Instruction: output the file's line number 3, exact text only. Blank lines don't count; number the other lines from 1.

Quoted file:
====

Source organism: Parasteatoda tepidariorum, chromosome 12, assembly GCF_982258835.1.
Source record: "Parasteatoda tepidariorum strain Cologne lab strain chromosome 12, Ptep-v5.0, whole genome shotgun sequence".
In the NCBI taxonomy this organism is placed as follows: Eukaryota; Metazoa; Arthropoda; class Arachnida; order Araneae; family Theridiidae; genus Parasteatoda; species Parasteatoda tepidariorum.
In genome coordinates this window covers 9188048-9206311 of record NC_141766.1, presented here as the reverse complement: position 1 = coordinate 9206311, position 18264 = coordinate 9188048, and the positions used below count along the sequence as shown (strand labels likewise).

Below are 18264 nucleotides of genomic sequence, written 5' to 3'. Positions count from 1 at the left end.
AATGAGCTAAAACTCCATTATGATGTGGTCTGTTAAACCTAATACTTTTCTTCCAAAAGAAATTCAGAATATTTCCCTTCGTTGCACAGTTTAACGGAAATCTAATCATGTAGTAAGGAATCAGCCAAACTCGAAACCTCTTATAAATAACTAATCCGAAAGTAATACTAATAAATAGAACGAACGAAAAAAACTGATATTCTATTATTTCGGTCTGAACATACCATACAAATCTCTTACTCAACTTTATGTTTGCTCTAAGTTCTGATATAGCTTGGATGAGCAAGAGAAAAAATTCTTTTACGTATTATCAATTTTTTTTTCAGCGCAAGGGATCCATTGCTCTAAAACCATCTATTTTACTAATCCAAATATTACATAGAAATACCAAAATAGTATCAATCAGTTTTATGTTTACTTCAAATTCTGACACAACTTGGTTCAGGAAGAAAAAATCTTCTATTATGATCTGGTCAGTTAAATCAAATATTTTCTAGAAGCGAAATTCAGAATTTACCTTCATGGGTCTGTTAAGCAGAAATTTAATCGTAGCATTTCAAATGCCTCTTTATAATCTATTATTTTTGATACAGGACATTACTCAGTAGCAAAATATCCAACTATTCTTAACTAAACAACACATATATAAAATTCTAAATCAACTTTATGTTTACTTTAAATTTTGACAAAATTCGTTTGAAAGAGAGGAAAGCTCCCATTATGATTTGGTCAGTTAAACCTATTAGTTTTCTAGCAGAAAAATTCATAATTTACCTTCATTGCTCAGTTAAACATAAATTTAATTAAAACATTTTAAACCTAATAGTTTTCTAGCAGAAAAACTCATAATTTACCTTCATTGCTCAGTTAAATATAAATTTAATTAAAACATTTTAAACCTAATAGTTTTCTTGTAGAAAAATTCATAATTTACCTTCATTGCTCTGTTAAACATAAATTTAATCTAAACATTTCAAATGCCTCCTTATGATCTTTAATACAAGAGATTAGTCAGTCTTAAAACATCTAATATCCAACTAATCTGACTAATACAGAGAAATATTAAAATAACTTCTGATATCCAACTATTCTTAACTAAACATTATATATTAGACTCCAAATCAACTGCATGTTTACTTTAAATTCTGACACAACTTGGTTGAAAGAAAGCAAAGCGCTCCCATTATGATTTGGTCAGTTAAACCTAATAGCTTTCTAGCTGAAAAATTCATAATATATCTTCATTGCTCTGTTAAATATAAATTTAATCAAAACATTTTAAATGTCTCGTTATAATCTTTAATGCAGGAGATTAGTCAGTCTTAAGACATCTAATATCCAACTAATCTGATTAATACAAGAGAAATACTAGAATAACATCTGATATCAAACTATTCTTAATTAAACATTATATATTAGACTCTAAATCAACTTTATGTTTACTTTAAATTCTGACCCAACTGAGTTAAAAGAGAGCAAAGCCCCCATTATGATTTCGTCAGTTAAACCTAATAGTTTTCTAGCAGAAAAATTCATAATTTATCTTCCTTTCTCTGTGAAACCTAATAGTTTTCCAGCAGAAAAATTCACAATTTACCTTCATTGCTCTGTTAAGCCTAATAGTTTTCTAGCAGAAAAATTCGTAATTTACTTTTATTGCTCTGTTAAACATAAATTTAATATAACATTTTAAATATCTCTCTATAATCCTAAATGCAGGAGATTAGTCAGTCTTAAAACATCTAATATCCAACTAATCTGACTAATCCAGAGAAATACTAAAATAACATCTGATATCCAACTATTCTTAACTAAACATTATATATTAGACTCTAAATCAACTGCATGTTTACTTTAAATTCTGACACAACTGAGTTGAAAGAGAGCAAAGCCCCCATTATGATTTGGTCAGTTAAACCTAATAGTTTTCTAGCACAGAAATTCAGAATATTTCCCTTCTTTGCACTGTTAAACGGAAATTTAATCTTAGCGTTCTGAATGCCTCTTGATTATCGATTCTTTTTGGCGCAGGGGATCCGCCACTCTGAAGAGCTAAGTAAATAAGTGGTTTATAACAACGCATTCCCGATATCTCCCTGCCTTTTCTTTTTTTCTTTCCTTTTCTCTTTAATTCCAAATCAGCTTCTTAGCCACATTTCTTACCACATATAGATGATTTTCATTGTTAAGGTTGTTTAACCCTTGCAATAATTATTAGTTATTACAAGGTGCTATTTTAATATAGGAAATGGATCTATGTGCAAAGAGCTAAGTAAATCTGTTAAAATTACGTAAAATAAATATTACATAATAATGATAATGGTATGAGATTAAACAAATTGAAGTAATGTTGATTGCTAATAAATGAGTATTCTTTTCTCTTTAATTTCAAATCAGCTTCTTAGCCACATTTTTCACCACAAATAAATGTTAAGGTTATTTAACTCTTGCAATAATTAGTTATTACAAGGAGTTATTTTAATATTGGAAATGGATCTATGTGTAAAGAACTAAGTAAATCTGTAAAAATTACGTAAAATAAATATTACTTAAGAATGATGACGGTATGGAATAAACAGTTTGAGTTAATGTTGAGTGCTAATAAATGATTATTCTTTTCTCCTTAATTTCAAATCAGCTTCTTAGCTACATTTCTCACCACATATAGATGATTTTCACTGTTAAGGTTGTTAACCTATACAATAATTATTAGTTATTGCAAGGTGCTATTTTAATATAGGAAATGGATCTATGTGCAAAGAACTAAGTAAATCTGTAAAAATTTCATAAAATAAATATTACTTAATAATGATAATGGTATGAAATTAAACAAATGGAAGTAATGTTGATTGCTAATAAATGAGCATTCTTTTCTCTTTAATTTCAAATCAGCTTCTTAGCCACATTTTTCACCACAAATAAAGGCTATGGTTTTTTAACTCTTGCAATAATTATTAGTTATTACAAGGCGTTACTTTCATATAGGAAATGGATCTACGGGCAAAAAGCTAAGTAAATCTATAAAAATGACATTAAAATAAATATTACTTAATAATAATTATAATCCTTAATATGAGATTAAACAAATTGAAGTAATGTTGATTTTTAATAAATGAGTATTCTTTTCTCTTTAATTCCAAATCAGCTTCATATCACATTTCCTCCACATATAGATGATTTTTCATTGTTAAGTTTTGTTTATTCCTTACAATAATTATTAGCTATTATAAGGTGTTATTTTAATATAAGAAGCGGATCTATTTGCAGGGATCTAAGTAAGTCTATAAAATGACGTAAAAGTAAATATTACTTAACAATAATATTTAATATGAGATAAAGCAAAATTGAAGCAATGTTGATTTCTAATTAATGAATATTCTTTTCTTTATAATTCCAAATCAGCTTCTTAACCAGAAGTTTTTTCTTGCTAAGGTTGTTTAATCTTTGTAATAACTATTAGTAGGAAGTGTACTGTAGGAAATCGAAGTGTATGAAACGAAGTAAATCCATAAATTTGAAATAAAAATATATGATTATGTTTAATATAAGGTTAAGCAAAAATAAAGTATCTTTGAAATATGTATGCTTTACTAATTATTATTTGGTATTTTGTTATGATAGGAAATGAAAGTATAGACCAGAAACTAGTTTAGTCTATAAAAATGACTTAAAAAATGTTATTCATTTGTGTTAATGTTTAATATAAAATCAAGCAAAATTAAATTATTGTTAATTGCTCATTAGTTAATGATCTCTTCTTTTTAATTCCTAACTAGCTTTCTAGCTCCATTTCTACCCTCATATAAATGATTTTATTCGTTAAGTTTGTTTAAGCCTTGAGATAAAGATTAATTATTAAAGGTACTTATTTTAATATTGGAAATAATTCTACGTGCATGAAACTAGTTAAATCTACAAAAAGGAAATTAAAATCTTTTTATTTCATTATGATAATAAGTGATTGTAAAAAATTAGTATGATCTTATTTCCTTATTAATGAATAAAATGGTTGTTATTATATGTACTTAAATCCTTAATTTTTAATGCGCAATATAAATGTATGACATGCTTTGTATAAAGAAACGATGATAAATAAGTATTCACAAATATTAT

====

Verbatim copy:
In the NCBI taxonomy this organism is placed as follows: Eukaryota; Metazoa; Arthropoda; class Arachnida; order Araneae; family Theridiidae; genus Parasteatoda; species Parasteatoda tepidariorum.